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  • Cited by 3
Cambridge University Press
Online publication date:
February 2023
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Book description

In Red Internationalism, Salar Mohandesi returns to the Vietnam War to offer a new interpretation of the transnational left's most transformative years. In the 1960s, radicals mobilized ideas from the early twentieth century to reinvent a critique of imperialism that promised not only to end the war but also to overthrow the global system that made such wars possible. Focusing on encounters between French, American, and Vietnamese radicals, Mohandesi explores how their struggles did change the world, but in unexpected ways that allowed human rights to increasingly displace anti-imperialism as the dominant idiom of internationalism. When anti-imperialism collapsed in the 1970s, human rights emerged as a hegemonic alternative channeling anti-imperialism's aspirations while rejecting systemic change. Approaching human rights as neither transhistorical truth nor cynical imperialist ruse but instead as a symptom of anti-imperialism's epochal crisis, Red Internationalism dramatizes a shift that continues to affect prospects for emancipatory political change in the future.


‘In this capacious transnational account, Mohandesi helps us see how shifting visions of Leninism and the Vietnam war were the critical fulcrums through which human rights came to displace anti-imperialism in 1970s French and American radical politics and the enduring significance of those transformations for the human rights project today.’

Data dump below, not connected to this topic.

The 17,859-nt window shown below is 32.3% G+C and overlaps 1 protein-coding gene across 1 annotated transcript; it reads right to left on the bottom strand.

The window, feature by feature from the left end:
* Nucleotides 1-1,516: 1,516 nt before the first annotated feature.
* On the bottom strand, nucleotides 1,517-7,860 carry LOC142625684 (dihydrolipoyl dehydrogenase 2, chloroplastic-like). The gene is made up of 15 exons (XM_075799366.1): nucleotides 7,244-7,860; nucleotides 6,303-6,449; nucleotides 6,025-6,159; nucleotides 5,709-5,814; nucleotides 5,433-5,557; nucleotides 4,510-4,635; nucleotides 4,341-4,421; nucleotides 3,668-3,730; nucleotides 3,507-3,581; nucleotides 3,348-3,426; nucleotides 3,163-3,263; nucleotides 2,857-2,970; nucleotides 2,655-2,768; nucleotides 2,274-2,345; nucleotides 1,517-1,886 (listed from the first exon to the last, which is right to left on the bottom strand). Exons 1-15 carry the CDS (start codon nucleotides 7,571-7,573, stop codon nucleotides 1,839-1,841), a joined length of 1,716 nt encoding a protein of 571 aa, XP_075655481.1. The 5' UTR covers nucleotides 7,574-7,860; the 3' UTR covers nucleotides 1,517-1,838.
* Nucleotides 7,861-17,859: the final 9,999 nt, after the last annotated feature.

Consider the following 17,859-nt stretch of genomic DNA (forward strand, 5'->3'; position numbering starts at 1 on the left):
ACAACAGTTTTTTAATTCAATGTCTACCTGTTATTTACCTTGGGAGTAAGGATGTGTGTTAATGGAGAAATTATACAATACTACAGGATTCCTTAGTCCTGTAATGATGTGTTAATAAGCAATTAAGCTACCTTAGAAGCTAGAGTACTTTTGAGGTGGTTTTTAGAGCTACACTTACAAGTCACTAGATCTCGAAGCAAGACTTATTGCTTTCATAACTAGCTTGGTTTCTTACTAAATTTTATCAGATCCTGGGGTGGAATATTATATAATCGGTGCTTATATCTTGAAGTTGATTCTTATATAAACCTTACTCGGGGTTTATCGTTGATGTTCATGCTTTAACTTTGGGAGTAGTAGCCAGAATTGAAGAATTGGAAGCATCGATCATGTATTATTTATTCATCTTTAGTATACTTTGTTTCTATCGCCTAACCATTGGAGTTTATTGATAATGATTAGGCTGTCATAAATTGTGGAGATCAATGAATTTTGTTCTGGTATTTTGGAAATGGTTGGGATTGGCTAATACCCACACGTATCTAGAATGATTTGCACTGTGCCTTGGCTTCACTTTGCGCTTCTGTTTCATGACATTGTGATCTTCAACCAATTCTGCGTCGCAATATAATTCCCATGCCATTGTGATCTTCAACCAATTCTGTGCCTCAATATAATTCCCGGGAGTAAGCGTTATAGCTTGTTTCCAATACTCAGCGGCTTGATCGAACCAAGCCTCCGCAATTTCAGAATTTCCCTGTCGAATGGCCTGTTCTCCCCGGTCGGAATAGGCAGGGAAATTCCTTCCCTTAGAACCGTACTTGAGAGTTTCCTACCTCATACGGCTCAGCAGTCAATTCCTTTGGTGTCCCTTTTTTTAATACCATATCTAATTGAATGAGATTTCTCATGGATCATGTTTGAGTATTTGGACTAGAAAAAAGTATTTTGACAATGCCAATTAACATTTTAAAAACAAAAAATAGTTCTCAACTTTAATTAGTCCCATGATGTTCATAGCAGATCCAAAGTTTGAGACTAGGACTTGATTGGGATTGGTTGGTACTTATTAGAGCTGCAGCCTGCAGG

Mark Philip Bradley - author of The World Reimagined: Americans and Human Rights in the Twentieth Century

‘This is one of the very best recent manuscripts on the history of the Long Sixties and Seventies in any language. Well-written, well-informed and always challenging. Exemplary in its juxtaposition of internationalism, anti-imperialism and human rights, future scholars will be unable to avoid or ignore this pathbreaking work.’

Gerd-Rainer Horn - author of The Moment of Liberation in Western Europe: Power Struggles and Rebellions, 1943–1948

‘In luminous prose and with incisive clarity, Salar Mohandesi’s brilliant excavation of the rise and fall of radical anti-Vietnam War activism illuminates key strands of the 20th century: the power of Leninist anti-imperialism, the shifting shapes of internationalism, the rise of human rights, the appeal of self-determination, and the dynamics of transnational activism. Essential reading.’

Barbara Keys - author of Reclaiming American Virtue: The Human Rights Revolution of the 1970s

‘Offering a rich tapestry of the complex evolution of global connections, [t]his intricately researched study explores the influence of anti-imperialist theories and conceptualizations that particularly centered on the conflagration in Vietnam. Vietnamese revolutionaries served as models for like-minded young rebels elsewhere, particularly helping to shape radical political movements in both France and the US. … Highly recommended.’

R. C. Cottrell Source: Choice

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